Create flexible and remote work opportunities whenever possible.

Providing work delivery models and opportunities that fit the widest practical array of individual worker needs and family dynamics will likewise open organizations to the widest pool of available talent. People want to work for organizations that value their contributions and demonstrate a willingness to adapt in order to have them as part of the business. With remote work, location bias that can occur when companies are located in areas that might be unaffordable or impractical for some to live in or commute to is also minimized. Leaders must be mindful of and attentive to equitable treatment for all (e.g. compensation differences across geographies), but the additional vigilance required is usually far outweighed by the positive outcomes of this strategy.

Be intentional about communication and education.

Honest and open dialogue between people with different views and backgrounds increases understanding and empathy, challenges biases, and reduces unspoken fears. Leaders and managers need to be out front in creating a safe space where this dialogue can occur. This is easier said than done, however. For executive teams comprised of largely homogenous leaders, it can be very difficult to understand the individualized perspectives of others and then actively apply that understanding in decision making and in-the-moment interactions. That’s why education and communication are vital. Being intentional about these interactions means recognizing that they may rest outside of one’s comfort zones, but deliberately engaging anyway because it is so important to do so.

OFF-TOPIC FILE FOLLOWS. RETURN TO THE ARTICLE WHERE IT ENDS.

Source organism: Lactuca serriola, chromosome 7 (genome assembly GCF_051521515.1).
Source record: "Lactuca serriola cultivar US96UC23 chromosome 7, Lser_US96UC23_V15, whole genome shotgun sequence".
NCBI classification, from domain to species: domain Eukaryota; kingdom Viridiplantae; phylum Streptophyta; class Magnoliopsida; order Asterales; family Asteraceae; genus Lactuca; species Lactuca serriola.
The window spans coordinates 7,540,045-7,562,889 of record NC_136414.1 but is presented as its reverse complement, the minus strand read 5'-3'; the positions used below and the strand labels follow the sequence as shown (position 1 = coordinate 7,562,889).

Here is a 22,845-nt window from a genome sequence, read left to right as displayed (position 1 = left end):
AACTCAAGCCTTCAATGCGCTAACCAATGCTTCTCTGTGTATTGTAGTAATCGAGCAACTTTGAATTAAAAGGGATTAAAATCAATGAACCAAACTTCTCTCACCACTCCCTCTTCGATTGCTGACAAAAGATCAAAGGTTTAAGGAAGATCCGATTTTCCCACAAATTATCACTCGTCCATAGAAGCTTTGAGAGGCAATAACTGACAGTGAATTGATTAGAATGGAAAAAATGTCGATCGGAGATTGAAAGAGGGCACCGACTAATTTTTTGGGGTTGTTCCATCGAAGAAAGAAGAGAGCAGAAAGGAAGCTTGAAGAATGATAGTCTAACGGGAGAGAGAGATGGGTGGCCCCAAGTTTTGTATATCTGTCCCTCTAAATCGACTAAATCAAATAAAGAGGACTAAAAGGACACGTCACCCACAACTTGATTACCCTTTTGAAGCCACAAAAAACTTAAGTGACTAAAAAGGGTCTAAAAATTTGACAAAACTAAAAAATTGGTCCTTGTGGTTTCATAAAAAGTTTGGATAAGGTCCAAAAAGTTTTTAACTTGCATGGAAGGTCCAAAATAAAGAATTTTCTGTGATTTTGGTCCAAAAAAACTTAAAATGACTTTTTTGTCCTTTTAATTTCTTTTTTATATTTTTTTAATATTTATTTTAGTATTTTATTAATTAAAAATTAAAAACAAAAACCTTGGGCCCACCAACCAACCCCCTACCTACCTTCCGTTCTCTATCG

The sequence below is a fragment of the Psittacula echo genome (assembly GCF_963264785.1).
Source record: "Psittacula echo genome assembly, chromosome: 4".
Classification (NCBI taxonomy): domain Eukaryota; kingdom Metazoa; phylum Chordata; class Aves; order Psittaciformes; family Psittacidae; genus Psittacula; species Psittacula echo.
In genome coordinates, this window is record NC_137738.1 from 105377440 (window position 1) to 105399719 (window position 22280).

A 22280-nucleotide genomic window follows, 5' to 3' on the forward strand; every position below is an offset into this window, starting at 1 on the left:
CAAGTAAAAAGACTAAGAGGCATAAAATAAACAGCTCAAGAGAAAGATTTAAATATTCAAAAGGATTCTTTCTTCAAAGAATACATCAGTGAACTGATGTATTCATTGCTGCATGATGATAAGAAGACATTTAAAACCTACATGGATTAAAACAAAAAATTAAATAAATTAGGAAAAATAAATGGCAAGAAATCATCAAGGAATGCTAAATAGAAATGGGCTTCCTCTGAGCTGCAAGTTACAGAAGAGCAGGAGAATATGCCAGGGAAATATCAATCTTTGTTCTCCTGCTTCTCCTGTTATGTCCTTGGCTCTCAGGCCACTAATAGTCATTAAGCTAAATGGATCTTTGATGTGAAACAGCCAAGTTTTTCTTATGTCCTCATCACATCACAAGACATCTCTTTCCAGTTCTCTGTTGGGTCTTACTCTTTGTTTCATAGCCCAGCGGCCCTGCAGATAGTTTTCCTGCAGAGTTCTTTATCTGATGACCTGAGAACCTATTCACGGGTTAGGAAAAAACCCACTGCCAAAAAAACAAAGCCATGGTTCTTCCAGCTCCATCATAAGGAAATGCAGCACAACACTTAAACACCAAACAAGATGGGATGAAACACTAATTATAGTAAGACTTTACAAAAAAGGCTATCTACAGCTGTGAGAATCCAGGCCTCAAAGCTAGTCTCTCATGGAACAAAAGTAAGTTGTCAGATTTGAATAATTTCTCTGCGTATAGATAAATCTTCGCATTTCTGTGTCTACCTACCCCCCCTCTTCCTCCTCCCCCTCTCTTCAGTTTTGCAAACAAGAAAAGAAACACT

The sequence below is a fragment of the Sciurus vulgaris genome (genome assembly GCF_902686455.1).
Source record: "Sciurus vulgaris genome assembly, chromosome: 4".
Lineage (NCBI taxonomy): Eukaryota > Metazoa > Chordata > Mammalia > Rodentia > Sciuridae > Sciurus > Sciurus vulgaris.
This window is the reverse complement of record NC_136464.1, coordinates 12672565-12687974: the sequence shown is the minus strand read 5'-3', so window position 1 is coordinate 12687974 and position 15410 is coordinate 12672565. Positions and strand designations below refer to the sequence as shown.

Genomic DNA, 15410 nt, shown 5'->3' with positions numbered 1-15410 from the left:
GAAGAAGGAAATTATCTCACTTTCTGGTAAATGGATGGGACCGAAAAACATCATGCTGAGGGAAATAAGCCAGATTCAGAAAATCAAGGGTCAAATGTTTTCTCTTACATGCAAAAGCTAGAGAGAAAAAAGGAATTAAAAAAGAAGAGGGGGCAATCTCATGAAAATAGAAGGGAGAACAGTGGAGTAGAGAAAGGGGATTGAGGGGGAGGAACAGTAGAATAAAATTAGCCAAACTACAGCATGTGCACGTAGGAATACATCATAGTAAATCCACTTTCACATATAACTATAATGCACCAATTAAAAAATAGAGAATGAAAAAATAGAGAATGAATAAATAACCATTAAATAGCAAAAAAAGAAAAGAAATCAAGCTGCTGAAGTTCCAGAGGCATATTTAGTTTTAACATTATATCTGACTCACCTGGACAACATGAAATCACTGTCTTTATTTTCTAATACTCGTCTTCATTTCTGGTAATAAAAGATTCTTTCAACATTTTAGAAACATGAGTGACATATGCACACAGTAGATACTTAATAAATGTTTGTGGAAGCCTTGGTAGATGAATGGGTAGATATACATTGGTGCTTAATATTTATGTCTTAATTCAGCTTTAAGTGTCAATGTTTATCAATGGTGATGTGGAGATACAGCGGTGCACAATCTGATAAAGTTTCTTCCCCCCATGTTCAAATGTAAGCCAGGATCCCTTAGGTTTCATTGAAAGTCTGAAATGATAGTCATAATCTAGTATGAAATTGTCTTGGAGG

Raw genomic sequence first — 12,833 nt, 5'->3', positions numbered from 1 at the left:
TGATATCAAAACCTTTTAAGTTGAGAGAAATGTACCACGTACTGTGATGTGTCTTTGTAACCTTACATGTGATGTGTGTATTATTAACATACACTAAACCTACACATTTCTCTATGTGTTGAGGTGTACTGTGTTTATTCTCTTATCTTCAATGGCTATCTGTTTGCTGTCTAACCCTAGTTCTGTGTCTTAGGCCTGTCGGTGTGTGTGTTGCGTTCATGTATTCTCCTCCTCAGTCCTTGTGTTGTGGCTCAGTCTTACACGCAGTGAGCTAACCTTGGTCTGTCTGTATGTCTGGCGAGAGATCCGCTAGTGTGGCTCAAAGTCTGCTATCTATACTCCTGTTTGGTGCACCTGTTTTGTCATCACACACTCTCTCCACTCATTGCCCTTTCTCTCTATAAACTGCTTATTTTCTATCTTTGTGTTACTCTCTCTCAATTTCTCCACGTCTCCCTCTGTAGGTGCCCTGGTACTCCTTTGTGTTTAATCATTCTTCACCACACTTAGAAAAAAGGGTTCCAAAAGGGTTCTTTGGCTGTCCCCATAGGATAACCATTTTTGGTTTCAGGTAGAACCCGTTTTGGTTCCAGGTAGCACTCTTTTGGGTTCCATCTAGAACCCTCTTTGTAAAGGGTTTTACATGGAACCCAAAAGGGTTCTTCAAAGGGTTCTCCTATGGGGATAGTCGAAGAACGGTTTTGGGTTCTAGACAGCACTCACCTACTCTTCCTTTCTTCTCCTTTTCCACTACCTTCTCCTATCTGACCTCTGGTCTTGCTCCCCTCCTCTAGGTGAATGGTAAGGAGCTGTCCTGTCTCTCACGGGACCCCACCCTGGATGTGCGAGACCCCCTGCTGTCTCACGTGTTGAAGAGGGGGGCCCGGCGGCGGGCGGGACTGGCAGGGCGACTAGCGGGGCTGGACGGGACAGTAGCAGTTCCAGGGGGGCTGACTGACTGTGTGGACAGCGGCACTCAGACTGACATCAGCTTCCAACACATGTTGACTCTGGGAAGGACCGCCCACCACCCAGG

Provide complete openness in opportunities, not quotas over quality.

It can be tempting for leaders to react to real or perceived diversity, equity, and inclusion issues by artificially or forcibly adjusting the representative makeup of their organization or executive team. Hiring goals may shift diversity metrics but promoting employees and recruiting new workers based on checking a box is not what DE&I is about. In fact, checking-the-box approaches can have a significantly negative effect when less qualified individuals from underrepresented groups are recruited or promoted. This happens because these employees are not being set up for success and any performance issues or capability gaps they show may perpetuate misperceptions that go against intentions. Actively demonstrate and emphasize organizational openness, that people of all types and backgrounds are wanted, welcomed, and needed, and make merit-based decisions.

Ensuring DE&I Traction and Supporting Success

When leaders acknowledge and recognize diversity, equity, and inclusion issues in their businesses, they show vulnerability and authenticity in a way that is welcomed by employees. What really matters is actions and real change stemming from this recognition. As leaders work to instill higher degrees of diversity, equity, and inclusion in their organizations, feedback from employees must be regularly sought to gauge progress. This feedback should occur across a variety of mediums – from employee surveys to one-to-one conversations, to open discussion forums, and more.

When organizations commit to diversity, equity, and inclusion and make it part of who they are, good things happen. Employees are happier, engage effectively, innovate with ideas, and bring out the best in others. As a result, business booms, objectives are achieved, and values are strengthened.